How does this dance work?
It all turns around the R. If you remember, it’s the transmission rate. Early on in a standard, unprepared country, it’s somewhere between 2 and 3: during the few weeks that somebody is infected, they infect between 2 and 3 other people on average.
If R is above 1, infections grow exponentially into an epidemic. If it’s below 1, they die down.
During the hammer, the goal is to get R as close to zero, as fast as possible, to quench the epidemic. In Wuhan, it is calculated that R was initially 3.9, and after the lockdown and centralized quarantine, it went down to 0.32.
But once you move into the dance, you don’t need to do that anymore. You just need your R to stay below 1. And you can do a lot of that just with a few simple measures.
This is an approximation of how different types of patients respond to the virus, as well as their contagiousness. Nobody knows the true shape of this curve, but we’ve gathered data from different papers to approximate how it looks like.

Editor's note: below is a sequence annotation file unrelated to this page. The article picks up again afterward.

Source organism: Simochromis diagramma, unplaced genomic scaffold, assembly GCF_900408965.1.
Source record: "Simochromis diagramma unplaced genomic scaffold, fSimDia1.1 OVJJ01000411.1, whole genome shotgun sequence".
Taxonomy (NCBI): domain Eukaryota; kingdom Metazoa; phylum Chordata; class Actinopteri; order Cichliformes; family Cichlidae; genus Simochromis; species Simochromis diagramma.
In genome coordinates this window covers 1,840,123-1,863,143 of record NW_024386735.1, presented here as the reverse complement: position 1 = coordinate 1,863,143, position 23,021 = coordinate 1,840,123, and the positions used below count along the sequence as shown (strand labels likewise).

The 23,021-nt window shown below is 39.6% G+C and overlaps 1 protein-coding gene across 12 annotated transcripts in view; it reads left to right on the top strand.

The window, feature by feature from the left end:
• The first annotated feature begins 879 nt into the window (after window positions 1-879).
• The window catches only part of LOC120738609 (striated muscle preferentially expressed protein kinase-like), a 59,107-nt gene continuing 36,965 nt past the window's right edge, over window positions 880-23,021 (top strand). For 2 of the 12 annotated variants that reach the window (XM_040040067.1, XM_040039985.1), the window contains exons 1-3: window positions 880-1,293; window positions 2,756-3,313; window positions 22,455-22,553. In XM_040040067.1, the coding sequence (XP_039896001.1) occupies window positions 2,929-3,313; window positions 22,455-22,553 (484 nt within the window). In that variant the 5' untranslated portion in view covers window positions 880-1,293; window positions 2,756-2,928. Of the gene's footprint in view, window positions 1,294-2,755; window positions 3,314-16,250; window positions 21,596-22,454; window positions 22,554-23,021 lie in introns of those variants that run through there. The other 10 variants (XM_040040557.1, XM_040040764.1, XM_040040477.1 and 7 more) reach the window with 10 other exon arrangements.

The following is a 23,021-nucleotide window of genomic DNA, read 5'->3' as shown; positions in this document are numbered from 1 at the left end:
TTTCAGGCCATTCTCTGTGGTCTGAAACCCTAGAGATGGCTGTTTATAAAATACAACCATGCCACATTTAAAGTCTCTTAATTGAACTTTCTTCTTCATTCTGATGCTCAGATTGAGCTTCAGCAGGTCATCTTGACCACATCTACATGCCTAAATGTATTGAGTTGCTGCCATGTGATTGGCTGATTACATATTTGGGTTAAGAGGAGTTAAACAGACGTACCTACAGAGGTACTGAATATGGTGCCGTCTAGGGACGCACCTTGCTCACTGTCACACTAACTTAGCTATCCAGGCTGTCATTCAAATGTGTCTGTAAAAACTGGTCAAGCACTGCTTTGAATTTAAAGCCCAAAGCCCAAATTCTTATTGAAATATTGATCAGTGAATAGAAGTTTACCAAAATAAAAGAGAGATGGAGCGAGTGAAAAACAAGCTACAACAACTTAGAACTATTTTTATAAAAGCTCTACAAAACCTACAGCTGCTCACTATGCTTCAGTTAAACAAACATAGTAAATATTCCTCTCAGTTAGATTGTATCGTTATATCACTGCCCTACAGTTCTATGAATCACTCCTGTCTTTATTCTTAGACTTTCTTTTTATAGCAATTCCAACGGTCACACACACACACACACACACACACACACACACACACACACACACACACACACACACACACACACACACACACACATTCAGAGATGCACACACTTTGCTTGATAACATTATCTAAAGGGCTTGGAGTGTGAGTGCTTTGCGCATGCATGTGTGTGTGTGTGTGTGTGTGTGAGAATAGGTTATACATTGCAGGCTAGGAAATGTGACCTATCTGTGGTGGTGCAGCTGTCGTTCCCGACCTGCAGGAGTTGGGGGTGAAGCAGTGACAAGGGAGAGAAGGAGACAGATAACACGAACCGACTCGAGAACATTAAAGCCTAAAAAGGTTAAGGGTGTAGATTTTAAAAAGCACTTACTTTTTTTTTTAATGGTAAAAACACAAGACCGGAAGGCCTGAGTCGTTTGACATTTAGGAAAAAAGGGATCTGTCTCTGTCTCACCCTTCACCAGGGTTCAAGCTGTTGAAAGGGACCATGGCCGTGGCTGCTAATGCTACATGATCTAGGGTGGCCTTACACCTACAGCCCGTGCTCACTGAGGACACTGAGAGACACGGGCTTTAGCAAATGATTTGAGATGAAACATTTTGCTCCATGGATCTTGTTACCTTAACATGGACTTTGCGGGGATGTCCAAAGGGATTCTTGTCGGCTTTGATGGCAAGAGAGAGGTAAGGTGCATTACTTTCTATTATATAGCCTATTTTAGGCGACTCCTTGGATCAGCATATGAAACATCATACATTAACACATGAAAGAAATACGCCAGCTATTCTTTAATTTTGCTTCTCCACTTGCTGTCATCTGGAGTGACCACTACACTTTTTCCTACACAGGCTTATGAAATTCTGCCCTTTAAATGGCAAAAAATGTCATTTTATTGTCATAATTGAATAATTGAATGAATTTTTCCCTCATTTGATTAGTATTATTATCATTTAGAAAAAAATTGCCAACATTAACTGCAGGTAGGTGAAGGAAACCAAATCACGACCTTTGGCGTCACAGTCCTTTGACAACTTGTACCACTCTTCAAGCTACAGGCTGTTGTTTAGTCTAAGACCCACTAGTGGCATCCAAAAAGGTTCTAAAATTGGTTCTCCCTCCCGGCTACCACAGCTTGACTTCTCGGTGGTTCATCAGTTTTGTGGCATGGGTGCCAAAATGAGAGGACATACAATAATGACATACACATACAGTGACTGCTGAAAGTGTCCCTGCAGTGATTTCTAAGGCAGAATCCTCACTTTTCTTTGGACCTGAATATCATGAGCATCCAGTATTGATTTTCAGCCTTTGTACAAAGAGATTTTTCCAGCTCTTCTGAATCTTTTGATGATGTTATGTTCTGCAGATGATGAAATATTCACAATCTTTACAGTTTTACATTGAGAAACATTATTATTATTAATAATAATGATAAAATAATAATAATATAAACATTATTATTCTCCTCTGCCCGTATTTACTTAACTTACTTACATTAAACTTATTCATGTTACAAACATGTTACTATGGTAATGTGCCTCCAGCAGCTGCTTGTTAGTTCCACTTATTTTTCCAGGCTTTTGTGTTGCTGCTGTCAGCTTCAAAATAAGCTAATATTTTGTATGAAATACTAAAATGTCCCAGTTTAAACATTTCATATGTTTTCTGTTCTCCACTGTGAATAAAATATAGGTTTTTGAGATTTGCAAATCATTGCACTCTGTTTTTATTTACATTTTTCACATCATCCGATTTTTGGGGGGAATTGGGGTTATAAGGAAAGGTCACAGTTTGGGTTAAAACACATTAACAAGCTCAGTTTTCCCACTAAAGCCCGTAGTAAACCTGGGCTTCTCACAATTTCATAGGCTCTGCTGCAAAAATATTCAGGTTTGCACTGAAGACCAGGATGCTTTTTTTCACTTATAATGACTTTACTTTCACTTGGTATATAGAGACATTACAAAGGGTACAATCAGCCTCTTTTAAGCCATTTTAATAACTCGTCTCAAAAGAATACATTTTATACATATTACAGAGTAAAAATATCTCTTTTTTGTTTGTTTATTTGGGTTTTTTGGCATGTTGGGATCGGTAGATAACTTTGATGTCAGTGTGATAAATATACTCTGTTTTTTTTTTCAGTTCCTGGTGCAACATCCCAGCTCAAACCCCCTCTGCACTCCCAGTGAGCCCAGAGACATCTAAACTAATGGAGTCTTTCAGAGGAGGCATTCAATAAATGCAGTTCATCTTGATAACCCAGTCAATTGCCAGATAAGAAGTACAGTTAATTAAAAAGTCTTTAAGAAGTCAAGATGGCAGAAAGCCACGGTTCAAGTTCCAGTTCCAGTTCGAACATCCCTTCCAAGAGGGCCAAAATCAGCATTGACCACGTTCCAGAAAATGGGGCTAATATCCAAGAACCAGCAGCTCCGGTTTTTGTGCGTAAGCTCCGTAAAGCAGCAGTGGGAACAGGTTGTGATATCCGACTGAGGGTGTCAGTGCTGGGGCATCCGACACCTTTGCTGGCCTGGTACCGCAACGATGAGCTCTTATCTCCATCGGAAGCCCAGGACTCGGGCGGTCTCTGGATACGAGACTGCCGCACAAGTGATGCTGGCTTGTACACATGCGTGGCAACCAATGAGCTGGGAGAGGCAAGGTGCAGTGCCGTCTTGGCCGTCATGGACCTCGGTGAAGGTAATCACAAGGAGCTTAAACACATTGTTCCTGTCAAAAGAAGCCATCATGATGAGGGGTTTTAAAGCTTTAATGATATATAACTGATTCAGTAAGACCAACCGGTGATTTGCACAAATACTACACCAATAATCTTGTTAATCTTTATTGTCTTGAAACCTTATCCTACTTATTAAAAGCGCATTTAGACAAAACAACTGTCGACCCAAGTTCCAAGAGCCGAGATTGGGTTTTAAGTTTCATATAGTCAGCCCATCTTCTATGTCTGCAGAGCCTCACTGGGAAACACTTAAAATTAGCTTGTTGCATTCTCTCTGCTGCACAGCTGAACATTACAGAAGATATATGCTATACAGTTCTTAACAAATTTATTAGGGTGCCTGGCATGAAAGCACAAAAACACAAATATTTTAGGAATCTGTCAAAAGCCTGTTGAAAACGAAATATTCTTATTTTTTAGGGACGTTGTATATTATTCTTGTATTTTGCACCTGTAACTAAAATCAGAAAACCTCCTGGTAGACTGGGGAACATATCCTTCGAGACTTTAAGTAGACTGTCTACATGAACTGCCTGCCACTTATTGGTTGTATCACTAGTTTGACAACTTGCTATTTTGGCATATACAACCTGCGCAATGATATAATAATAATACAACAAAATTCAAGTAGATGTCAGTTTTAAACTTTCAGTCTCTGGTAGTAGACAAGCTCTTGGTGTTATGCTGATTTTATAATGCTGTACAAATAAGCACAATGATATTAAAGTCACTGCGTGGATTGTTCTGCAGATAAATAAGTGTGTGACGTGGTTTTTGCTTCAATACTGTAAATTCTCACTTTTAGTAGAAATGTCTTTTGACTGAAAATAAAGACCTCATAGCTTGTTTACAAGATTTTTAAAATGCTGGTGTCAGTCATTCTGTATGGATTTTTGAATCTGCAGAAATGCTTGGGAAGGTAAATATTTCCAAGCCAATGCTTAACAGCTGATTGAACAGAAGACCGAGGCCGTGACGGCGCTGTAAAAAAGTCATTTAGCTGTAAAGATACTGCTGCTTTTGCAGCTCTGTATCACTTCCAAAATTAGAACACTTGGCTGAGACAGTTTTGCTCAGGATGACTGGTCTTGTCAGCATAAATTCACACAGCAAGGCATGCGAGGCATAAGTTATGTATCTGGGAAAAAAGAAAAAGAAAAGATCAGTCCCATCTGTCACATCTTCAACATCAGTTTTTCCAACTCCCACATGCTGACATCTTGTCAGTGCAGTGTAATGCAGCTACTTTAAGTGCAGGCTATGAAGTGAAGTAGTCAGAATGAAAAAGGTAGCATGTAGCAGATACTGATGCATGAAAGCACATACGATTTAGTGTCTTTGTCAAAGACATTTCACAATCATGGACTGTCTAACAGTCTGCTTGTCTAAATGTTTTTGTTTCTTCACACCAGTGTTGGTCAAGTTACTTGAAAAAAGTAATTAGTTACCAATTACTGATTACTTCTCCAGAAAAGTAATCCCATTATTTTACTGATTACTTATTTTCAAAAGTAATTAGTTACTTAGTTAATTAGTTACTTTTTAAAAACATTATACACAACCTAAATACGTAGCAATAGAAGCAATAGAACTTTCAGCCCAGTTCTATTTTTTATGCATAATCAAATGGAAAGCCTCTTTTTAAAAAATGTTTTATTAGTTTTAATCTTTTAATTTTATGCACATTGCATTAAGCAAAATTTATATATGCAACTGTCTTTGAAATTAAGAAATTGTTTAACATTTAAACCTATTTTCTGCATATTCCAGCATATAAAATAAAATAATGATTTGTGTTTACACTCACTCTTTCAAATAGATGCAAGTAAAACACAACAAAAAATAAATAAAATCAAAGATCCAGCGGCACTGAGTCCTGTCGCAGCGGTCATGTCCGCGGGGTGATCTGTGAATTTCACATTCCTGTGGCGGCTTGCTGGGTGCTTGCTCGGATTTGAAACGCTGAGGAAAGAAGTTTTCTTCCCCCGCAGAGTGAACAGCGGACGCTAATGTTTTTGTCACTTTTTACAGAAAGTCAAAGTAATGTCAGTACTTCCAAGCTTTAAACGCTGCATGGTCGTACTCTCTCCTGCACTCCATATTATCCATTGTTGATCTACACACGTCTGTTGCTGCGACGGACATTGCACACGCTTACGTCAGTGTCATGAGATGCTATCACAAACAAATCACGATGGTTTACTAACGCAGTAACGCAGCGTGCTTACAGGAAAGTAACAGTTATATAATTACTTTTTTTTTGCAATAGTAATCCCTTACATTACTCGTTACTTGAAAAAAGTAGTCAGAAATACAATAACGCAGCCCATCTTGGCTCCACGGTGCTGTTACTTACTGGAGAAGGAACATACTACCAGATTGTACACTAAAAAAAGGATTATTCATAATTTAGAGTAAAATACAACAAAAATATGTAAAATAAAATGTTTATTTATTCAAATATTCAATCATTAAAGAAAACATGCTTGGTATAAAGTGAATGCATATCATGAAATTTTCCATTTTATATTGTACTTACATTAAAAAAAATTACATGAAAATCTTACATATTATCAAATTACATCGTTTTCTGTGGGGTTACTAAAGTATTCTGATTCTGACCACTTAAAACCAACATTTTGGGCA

Every day after they contract the virus, people have some contagion potential. Together, all these days of contagion add up to 2.5 contagions on average.
It is believed that there are some contagions already happening during the “no symptoms” phase. After that, as symptoms grow, usually people go to the doctor, get diagnosed, and their contagiousness diminishes.
For example, early on you have the virus but no symptoms, so you behave as normal. When you speak with people, you spread the virus. When you touch your nose and then open the door knob, the next people to open the door and touch their nose get infected.
The more the virus is growing inside you, the more infectious you are. Then, once you start having symptoms, you might slowly stop going to work, stay in bed, wear a mask, or start going to the doctor. The bigger the symptoms, the more you distance yourself socially, reducing the spread of the virus.
Once you’re hospitalized, even if you are very contagious you don’t tend to spread the virus as much since you’re isolated.
This is where you can see the massive impact of policies like those of Singapore or South Korea:
- If people are massively tested, they can be identified even before they have symptoms. Quarantined, they can’t spread anything.